The average fuel economy for new vehicles sold in April fell 0.1 mpg to 25.2 mpg from March levels, reports the University of Michigan's Transportation Research Institute (UMTRI).
This decline likely reflects the increased market share of pickup trucks and SUVs. Fuel economy is down 0.6 mpg from the peak reached in August of 2014, but still up 5.1 mpg since October of 2007, according to UMTRI researchers Michael Sivak and Brandon Schoettle.
The University of Michigan Eco-Driving Index — an index that estimates the average monthly emissions of greenhouse gases generated by an individual U.S. driver — was 0.81 in February 2016, which is 0.03 lower than the value for January.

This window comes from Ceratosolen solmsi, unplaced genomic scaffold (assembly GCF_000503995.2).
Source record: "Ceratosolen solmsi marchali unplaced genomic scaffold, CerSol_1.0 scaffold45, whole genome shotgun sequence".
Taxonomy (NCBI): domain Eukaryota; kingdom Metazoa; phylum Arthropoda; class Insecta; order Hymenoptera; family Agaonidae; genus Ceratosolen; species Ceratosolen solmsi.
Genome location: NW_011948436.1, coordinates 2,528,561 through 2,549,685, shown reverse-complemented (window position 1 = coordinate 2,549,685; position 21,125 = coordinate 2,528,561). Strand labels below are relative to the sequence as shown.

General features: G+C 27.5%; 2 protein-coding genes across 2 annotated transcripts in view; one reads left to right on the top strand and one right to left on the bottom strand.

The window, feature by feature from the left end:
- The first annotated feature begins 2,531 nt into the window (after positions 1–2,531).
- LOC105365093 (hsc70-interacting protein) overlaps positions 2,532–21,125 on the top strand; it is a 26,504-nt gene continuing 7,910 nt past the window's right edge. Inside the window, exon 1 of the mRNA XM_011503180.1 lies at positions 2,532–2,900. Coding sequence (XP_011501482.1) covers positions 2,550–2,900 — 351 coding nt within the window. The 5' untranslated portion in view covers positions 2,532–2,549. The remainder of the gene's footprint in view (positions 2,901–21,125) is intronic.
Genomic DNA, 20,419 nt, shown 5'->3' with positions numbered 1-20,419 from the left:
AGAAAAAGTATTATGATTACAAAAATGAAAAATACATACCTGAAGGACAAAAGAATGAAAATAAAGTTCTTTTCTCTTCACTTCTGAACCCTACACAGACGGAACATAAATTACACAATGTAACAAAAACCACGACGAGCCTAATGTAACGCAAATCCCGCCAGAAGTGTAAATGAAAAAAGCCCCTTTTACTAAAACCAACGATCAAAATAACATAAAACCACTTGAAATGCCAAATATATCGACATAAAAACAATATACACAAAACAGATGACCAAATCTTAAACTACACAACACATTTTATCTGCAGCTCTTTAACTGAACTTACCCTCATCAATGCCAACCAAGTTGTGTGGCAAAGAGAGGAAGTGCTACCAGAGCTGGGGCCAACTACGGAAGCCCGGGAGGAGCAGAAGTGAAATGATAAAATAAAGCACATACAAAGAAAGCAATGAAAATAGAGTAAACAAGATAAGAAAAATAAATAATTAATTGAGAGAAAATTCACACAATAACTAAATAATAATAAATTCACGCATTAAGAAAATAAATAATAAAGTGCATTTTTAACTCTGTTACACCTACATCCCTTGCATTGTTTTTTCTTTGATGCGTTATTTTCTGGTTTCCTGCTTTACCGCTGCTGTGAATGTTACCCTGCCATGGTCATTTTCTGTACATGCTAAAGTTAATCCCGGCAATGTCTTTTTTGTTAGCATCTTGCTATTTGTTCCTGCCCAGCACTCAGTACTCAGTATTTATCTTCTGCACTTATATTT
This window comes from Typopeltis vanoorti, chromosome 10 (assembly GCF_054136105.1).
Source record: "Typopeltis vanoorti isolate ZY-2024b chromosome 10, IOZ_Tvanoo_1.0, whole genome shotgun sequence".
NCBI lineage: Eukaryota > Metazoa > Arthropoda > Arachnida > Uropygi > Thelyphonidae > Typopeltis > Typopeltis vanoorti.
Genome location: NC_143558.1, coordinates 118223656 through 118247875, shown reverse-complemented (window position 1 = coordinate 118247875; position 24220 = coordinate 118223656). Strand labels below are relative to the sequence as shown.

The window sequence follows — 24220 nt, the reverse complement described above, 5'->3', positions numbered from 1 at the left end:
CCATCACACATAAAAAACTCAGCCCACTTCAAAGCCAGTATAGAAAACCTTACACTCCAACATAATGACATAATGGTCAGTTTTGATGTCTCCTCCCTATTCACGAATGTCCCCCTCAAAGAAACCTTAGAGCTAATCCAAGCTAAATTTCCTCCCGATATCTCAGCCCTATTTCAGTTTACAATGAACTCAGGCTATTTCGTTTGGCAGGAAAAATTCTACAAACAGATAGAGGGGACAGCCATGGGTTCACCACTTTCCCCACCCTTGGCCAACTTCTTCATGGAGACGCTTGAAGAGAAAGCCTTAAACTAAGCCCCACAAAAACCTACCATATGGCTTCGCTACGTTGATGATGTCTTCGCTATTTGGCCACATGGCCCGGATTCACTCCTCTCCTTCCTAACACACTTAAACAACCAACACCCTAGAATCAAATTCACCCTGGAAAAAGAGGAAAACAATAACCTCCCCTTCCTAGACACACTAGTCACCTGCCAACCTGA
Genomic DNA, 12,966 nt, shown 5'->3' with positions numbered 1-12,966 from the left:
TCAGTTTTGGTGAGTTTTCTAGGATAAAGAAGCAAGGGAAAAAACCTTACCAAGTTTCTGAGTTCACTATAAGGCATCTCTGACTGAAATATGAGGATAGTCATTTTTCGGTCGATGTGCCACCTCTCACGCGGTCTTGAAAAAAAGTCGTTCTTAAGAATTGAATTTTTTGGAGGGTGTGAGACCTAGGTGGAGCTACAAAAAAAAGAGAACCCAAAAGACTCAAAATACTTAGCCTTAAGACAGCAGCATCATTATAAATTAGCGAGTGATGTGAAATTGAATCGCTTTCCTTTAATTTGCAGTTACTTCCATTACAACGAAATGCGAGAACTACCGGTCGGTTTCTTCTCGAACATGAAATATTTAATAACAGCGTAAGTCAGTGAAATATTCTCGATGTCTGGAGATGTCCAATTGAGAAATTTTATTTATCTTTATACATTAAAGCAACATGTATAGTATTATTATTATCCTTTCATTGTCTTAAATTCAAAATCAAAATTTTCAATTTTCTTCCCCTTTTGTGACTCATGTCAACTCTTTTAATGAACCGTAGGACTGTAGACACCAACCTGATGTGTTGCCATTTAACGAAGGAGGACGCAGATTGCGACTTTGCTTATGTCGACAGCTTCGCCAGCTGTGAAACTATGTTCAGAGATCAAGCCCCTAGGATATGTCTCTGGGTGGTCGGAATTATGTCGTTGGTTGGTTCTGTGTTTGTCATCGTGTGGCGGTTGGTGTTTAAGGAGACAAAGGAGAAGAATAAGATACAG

This value indicates the average new-vehicle driver produced 19% lower emissions in February than in October of 2007, but 3% higher emissions than the record low reached in both August of 2014 and August of 2015.
This is the first time the value fluctuated this year; the value had previoulsy remained unchanged since January, when it increased 0.2 mpg from December of 2015.
Originally posted on Automotive Fleet